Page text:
The oldest house in Athens tells a story of the life of Athenian aristocrats before the Greek revolution and paints a picture of their traditions and habits. That being said, there is another story that this old house tells: one of great humanity and faith. It is a story of a Greek woman who faced all the possible challenges but was determined to fight for what she believed in and protect the vulnerable who had no means of defending themselves.
The Benizelos Mansion has been identified as the oldest house in Athens and is located in Plaka, Athens’ beautiful old town and historical center, at the foot of the ancient Acropolis. This mansion was built in the 16th century and is a testament to the eloquent architecture that the Ottoman Empire brought along with its occupation. Today, the mansion has been restored and turned into a museum which is open to the public four days of the week. You can see details about opening hours on the official website.
Tip: You can visit the Benizelos Mansion in one of our tailor-made Athens tours.
The whole building is an exhibition which maintains elements of many different eras. For example, archeologists found the remains of the Roman City Wall 15 ft under it! It is a great example of Ottoman-style architecture with a loggia, open outdoor archways, marble archways and T-shaped verandas, an interior yard with a well and an olive press. It is a two-story building which was overtaken by the Greek Ministry of Culture in 1972 and was given to the Holy Archdiocese of Athens in 1999. The European Union funded this project and enabled it to be fully restored and made into the cultural museum it is today. Not only is the mansion beautiful, but it has a rich religious and cultural history, making it a fascinating place to visit.
The house’s first occupants were Angelos Benizelos and his wife Syrigi Palaiologina. The couple were Athenian aristocrats with Byzantine roots and were initially childless. However, in November 1522, Syrigi’s prayers to bear a child were finally answered and she gave birth to a girl. This little girl, born Revoula, later became the most famous resident of the oldest house in Athens, and a pillar of philanthropy, known as Saint Philothei. Revoula’s parents forced her to marry her abusive husband at the age of just 14 years old. She became a widow and an orphan at the age of 17 after her husband and parents passed away and she inherited a fortune. She was finally free to live the life of her choosing and she chose, from that point on, to take on a monastic lifestyle of prayer. Revoula adopted her new name, Philothei, which translates to 'a friend of god', when she established her first monastery. Today, the name Philothei is celebrated on the 19th of February, and the Athenian district of Filothei is named after her.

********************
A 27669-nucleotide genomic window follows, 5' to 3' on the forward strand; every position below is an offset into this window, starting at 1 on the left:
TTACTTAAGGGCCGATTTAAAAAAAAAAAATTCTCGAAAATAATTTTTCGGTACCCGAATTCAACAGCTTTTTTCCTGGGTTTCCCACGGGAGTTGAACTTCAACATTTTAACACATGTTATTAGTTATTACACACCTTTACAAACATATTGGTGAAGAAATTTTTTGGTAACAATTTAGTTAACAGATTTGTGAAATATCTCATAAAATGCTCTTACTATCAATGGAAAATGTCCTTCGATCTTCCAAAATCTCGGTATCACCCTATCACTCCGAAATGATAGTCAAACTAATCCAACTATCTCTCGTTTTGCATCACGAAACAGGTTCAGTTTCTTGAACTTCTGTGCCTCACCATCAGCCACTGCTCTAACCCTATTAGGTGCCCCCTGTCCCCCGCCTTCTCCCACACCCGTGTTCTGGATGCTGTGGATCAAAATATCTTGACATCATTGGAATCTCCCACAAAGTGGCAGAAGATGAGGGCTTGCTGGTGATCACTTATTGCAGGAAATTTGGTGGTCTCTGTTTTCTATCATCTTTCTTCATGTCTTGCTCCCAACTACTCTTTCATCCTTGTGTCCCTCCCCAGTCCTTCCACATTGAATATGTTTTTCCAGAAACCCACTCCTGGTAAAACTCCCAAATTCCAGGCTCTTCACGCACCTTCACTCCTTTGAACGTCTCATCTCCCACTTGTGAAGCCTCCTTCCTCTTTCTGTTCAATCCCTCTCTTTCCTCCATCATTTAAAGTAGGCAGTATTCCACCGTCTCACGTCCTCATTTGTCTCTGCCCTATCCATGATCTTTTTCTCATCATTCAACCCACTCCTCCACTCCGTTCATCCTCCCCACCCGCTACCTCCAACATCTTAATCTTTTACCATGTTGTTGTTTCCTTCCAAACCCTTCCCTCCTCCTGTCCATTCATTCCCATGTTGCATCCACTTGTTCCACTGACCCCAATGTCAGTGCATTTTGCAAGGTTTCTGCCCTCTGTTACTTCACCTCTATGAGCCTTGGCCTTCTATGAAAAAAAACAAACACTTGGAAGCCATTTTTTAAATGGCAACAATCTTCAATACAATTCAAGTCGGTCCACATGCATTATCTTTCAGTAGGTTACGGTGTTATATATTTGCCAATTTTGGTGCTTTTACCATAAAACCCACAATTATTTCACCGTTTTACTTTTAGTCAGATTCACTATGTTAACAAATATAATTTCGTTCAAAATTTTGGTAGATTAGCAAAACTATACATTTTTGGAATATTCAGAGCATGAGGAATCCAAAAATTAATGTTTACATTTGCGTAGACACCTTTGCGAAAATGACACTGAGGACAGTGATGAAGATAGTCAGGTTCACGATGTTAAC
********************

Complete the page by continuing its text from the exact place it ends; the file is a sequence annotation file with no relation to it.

St. Philothei used her affluent background to create a number of charitable establishments such as schools -where she taught Greek Christian heritage-, hospices, elderly homes, and monasteries. These shelters served as a place of worship, but also as a refuge for Athenian, specifically female, slaves under the Ottoman rule. The Holy Martyr was also known for buying the freedom of Greek slaves, which put a target on her back for she outwardly defied the Turkish regime. St. Filothei was an exceptional woman and a real feminist; she had a particular concern for the quandary of her fellow women at the time, putting her own safety at risk. She provided a safe haven for young women and girls who were often victims of violence and injustice under Turkish rule. St. Philothei’s actions did not go unpunished. She was beaten and imprisoned by the Turkish Regime on multiple occasions but none of this held her back: she continued to defy the rulers by saving the young girls held in captivity and by teaching Christianity.
Eventually, however, at the age of 67, St. Philothei attended a church ceremony which was raided by Turks who seized her and beat her gravely. She was bedridden for 4 months before dying of her injuries; 10 years later St. Philothei was canonized and enlisted as one of the blessed and holy women of the Orthodox church. The Benizelos Mansion is now a standing reminder of St. Philothei, an extraordinary woman whose dedication to her people and to her faith cost her her life.